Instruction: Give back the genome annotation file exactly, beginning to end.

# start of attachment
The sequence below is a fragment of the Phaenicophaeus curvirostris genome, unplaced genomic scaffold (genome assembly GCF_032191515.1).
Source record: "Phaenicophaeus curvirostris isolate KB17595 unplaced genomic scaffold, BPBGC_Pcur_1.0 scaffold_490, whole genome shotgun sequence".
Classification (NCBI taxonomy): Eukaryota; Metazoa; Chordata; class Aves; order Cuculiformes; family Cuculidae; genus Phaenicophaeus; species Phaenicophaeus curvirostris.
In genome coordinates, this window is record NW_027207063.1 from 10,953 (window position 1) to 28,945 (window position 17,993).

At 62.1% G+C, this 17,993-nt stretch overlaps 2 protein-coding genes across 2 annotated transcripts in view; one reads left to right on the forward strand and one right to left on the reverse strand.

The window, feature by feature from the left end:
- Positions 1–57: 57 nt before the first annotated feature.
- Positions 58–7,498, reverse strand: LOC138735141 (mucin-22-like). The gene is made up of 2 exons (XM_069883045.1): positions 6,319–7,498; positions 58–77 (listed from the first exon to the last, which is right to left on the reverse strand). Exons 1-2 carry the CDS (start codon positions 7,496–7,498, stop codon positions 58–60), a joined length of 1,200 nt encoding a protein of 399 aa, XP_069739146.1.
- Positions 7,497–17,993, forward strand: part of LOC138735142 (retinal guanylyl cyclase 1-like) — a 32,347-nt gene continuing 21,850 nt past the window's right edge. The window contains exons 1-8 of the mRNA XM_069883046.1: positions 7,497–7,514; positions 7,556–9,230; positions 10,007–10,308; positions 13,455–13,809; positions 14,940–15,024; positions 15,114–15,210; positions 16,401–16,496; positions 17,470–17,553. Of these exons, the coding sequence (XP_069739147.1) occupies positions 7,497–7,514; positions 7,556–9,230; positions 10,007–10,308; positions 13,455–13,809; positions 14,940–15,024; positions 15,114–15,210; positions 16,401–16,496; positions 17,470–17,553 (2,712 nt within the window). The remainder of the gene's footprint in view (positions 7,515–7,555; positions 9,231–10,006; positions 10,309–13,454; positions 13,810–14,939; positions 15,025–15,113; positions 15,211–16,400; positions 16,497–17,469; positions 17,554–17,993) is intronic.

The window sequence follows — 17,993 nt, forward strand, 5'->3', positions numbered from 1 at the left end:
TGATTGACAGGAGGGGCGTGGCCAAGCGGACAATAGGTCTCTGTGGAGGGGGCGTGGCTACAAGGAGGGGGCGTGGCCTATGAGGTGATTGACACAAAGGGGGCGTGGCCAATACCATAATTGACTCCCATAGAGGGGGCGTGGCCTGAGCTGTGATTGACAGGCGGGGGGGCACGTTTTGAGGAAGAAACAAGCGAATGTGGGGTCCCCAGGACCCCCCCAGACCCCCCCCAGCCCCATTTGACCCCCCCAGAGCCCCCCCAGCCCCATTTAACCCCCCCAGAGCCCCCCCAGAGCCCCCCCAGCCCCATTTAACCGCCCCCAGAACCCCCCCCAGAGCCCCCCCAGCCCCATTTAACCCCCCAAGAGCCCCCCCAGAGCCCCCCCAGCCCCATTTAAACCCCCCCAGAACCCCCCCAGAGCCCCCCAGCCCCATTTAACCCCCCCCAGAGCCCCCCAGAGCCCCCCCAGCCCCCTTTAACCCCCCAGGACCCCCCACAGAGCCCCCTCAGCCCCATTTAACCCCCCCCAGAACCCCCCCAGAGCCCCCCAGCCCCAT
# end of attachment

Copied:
The sequence below is a fragment of the Phaenicophaeus curvirostris genome, unplaced genomic scaffold (genome assembly GCF_032191515.1).
Source record: "Phaenicophaeus curvirostris isolate KB17595 unplaced genomic scaffold, BPBGC_Pcur_1.0 scaffold_490, whole genome shotgun sequence".
Classification (NCBI taxonomy): Eukaryota; Metazoa; Chordata; class Aves; order Cuculiformes; family Cuculidae; genus Phaenicophaeus; species Phaenicophaeus curvirostris.
In genome coordinates, this window is record NW_027207063.1 from 10,953 (window position 1) to 28,945 (window position 17,993).

At 62.1% G+C, this 17,993-nt stretch overlaps 2 protein-coding genes across 2 annotated transcripts in view; one reads left to right on the forward strand and one right to left on the reverse strand.

The window, feature by feature from the left end:
- Positions 1–57: 57 nt before the first annotated feature.
- Positions 58–7,498, reverse strand: LOC138735141 (mucin-22-like). The gene is made up of 2 exons (XM_069883045.1): positions 6,319–7,498; positions 58–77 (listed from the first exon to the last, which is right to left on the reverse strand). Exons 1-2 carry the CDS (start codon positions 7,496–7,498, stop codon positions 58–60), a joined length of 1,200 nt encoding a protein of 399 aa, XP_069739146.1.
- Positions 7,497–17,993, forward strand: part of LOC138735142 (retinal guanylyl cyclase 1-like) — a 32,347-nt gene continuing 21,850 nt past the window's right edge. The window contains exons 1-8 of the mRNA XM_069883046.1: positions 7,497–7,514; positions 7,556–9,230; positions 10,007–10,308; positions 13,455–13,809; positions 14,940–15,024; positions 15,114–15,210; positions 16,401–16,496; positions 17,470–17,553. Of these exons, the coding sequence (XP_069739147.1) occupies positions 7,497–7,514; positions 7,556–9,230; positions 10,007–10,308; positions 13,455–13,809; positions 14,940–15,024; positions 15,114–15,210; positions 16,401–16,496; positions 17,470–17,553 (2,712 nt within the window). The remainder of the gene's footprint in view (positions 7,515–7,555; positions 9,231–10,006; positions 10,309–13,454; positions 13,810–14,939; positions 15,025–15,113; positions 15,211–16,400; positions 16,497–17,469; positions 17,554–17,993) is intronic.

The window sequence follows — 17,993 nt, forward strand, 5'->3', positions numbered from 1 at the left end:
TGATTGACAGGAGGGGCGTGGCCAAGCGGACAATAGGTCTCTGTGGAGGGGGCGTGGCTACAAGGAGGGGGCGTGGCCTATGAGGTGATTGACACAAAGGGGGCGTGGCCAATACCATAATTGACTCCCATAGAGGGGGCGTGGCCTGAGCTGTGATTGACAGGCGGGGGGGCACGTTTTGAGGAAGAAACAAGCGAATGTGGGGTCCCCAGGACCCCCCCAGACCCCCCCCAGCCCCATTTGACCCCCCCAGAGCCCCCCCAGCCCCATTTAACCCCCCCAGAGCCCCCCCAGAGCCCCCCCAGCCCCATTTAACCGCCCCCAGAACCCCCCCCAGAGCCCCCCCAGCCCCATTTAACCCCCCAAGAGCCCCCCCAGAGCCCCCCCAGCCCCATTTAAACCCCCCCAGAACCCCCCCAGAGCCCCCCAGCCCCATTTAACCCCCCCCAGAGCCCCCCAGAGCCCCCCCAGCCCCCTTTAACCCCCCAGGACCCCCCACAGAGCCCCCTCAGCCCCATTTAACCCCCCCCAGAACCCCCCCAGAGCCCCCCAGCCCCAT